Near-Earth Asteroids http://www.jpl.nasa.gov/images/asteroid/20130204/asteroid20130204-full.jpg [credit: NASA/JPL-Caltech]
Lagrange Points Diagram http://en.wikipedia.org/wiki/Trojan_(astronomy)#/media/File:Lagrange_very_massive.svg [credit: Wikimedia Commons]
TK7 http://en.wikipedia.org/wiki/2010_TK7#/media/File:PIA14405-full_crop.jpg [credit: NASA/JPL-Caltech/UCLA]
165347 Philplait http://www.slate.com/content/dam/slate/blogs/bad_astronomy/2014/01/20/asteroidphilplait_panstarrs.jpg.CROP.original-original.jpg [credit: Larry Denneau/Pan-STARRS via Amy Mainzer]

Tagged under: John Green,Hank Green,vlogbrothers,Crash Course,crashcourse,Astronomy (Field Of Study),Asteroid (Celestial Object Category),Phil Plait,BadAstronomer,Bad Astronomy,asteroid belt,ceres,vesta

Find more lesson plans like this:

16th-Century Art of Northern Europe & Spain: Characteristics, Techniques & Famous Works

Clip makes it super easy to turn any public video into a formative assessment activity in your classroom.

Add multiple choice quizzes, questions and browse hundreds of approved, video lesson ideas for Clip

Make YouTube one of your teaching aids - Works perfectly with lesson micro-teaching plans

Play this activity

1. Students enter a simple code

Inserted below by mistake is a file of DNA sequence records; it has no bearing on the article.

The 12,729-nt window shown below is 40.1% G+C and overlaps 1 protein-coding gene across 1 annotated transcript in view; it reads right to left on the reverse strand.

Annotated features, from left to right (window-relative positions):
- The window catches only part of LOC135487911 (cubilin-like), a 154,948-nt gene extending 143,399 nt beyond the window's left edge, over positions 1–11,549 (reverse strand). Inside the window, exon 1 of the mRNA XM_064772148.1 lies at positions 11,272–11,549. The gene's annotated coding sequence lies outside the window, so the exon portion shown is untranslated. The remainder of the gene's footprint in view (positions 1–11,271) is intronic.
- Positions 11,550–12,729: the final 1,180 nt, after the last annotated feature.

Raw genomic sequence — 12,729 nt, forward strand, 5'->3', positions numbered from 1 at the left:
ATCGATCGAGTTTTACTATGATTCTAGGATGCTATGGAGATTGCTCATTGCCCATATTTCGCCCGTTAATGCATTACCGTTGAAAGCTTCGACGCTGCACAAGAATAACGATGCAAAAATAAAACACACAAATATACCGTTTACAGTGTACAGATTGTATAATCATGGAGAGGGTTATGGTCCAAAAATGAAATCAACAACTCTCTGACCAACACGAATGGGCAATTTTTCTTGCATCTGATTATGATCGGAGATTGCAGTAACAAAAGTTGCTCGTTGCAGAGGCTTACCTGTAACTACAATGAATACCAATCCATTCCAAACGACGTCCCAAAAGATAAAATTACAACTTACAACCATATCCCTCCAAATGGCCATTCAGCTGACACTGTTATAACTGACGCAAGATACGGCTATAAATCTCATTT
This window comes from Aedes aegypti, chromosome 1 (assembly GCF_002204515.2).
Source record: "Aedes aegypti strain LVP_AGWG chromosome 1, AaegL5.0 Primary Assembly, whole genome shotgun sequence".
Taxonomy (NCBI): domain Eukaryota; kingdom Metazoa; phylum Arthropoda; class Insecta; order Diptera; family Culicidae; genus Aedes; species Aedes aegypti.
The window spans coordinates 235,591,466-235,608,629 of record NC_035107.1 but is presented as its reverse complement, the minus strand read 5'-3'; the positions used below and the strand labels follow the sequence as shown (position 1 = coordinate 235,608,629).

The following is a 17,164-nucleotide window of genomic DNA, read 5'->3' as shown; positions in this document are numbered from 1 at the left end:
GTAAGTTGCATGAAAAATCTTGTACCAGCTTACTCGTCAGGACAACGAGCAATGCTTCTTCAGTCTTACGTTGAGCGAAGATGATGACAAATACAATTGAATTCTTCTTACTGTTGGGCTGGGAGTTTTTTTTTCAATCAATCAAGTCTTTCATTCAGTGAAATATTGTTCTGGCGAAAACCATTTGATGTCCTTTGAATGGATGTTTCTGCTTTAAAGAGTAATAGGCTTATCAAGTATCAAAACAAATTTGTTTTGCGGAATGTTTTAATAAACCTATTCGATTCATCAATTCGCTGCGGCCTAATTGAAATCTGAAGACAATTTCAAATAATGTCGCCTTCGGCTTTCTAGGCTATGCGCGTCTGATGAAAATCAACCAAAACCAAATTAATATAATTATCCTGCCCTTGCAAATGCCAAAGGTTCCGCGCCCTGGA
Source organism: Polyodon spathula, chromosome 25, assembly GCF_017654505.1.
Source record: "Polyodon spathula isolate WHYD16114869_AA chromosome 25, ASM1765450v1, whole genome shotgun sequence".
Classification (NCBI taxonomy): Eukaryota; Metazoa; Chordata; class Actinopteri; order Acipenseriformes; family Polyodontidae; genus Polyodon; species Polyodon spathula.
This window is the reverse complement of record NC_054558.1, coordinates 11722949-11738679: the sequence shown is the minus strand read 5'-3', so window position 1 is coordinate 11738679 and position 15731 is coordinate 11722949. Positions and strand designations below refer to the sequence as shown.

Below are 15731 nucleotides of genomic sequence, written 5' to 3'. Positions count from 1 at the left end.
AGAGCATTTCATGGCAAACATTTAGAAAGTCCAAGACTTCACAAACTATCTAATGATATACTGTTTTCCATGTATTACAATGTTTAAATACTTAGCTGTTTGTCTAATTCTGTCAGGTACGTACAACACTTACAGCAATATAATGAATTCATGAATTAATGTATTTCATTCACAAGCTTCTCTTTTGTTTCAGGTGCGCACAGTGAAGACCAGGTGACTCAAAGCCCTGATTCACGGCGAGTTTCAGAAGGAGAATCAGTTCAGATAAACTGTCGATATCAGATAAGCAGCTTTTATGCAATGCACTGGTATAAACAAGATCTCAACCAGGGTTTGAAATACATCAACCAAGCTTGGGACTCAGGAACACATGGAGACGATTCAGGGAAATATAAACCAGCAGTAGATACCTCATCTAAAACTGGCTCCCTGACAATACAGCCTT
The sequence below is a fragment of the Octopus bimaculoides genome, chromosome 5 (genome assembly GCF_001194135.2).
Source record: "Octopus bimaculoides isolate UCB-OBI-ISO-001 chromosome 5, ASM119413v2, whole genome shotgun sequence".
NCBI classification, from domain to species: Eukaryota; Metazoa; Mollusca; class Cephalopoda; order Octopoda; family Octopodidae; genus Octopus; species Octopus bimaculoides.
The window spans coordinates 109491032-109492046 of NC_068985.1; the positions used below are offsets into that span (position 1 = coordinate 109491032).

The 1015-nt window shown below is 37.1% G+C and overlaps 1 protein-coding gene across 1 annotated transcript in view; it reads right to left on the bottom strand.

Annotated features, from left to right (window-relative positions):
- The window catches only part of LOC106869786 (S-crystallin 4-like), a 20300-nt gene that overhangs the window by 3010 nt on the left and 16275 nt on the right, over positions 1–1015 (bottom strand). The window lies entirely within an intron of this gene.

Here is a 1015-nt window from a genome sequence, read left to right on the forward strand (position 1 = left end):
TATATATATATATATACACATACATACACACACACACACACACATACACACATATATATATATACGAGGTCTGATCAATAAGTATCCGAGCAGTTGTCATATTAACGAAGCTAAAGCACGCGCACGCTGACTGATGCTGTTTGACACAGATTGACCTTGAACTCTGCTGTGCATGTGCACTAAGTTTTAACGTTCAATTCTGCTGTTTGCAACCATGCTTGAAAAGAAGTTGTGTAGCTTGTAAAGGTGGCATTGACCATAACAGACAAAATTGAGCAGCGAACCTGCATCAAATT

2. You play the video

3. The students comment

4. You review and reflect

* Whiteboard required for teacher-paced activities

Share on:

Share Asteroids: Crash Course Astronomy #20 on Google+ Share Asteroids: Crash Course Astronomy #20 on Twitter Share Asteroids: Crash Course Astronomy #20 on Facebook Pin Asteroids: Crash Course Astronomy #20 Email Asteroids: Crash Course Astronomy #20

Ready to see what else Spiral logo can do?

With four apps, each designed around existing classroom activities, Spiral gives you the power to do formative assessment with anything you teach.


Carry out a quickfire formative assessment to see what the whole class is thinking


Create interactive presentations to spark creativity in class

Team Up

Student teams can create and share collaborative presentations from linked devices


Turn any public video into a live chat with questions and quizzes

1000s of teachers use Spiral to deliver awesome, engaging activities that capture students' understanding during lessons.

Now it's your turn Sign up

Spiral Reviews by Teachers and Digital Learning Coaches

Review of Spiral by teacher: Kathryn Laster @kklaster

Tried out the canvas response option on @SpiralEducation & it's so awesome! Add text or drawings AND annotate an image! #R10tech

Review of Spiral by teacher: Room 220 Math Stars @3rdgradeBCE

Using @SpiralEducation in class for math review. Student approved! Thumbs up! Thanks.

Review of Spiral by teacher: Miss Ord @ordmiss

Absolutely amazing collaboration from year 10 today. 100% engagement and constant smiles from all #lovetsla #spiral

Review of Spiral by teacher: Adam J. Stryker @strykerstennis

Students show better Interpersonal Writing skills than Speaking via @SpiralEducation Great #data #langchat folks!

Review of Spiral by teacher: Dr Ayla Göl @iladylayla

A good tool for supporting active #learning.

Review of Spiral by teacher: Brett Erenberg @BrettErenberg

The Team Up app is unlike anything I have ever seen. You left NOTHING out! So impressed!

Get the Clip Chrome Extension & Create Video Lessons in Seconds

Add Clip to Chrome